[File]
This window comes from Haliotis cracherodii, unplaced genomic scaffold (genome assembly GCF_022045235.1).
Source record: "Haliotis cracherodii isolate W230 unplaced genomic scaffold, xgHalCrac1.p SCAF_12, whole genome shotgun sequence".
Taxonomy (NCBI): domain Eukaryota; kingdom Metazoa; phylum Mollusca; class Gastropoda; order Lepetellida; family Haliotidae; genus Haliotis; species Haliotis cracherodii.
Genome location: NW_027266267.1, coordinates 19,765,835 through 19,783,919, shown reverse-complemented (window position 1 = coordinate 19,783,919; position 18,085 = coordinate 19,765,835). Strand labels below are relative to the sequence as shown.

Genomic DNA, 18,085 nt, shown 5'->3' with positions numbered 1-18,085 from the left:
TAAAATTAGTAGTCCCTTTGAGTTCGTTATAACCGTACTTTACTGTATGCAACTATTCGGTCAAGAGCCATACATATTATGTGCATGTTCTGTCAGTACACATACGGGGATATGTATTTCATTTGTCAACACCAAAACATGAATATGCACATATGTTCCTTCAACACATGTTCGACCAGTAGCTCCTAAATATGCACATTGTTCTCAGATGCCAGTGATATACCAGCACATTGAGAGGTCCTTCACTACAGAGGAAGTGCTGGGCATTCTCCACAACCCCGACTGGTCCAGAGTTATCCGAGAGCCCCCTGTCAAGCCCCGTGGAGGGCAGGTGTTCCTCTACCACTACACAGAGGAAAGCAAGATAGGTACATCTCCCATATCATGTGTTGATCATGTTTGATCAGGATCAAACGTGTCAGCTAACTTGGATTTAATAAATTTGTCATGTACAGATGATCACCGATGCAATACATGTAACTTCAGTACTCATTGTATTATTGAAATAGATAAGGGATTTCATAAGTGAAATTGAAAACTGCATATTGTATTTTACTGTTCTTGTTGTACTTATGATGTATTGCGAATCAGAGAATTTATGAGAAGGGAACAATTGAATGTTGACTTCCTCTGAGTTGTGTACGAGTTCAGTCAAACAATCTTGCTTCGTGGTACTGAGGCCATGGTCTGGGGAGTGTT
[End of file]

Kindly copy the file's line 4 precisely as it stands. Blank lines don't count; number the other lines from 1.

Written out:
Genome location: NW_027266267.1, coordinates 19,765,835 through 19,783,919, shown reverse-complemented (window position 1 = coordinate 19,783,919; position 18,085 = coordinate 19,765,835). Strand labels below are relative to the sequence as shown.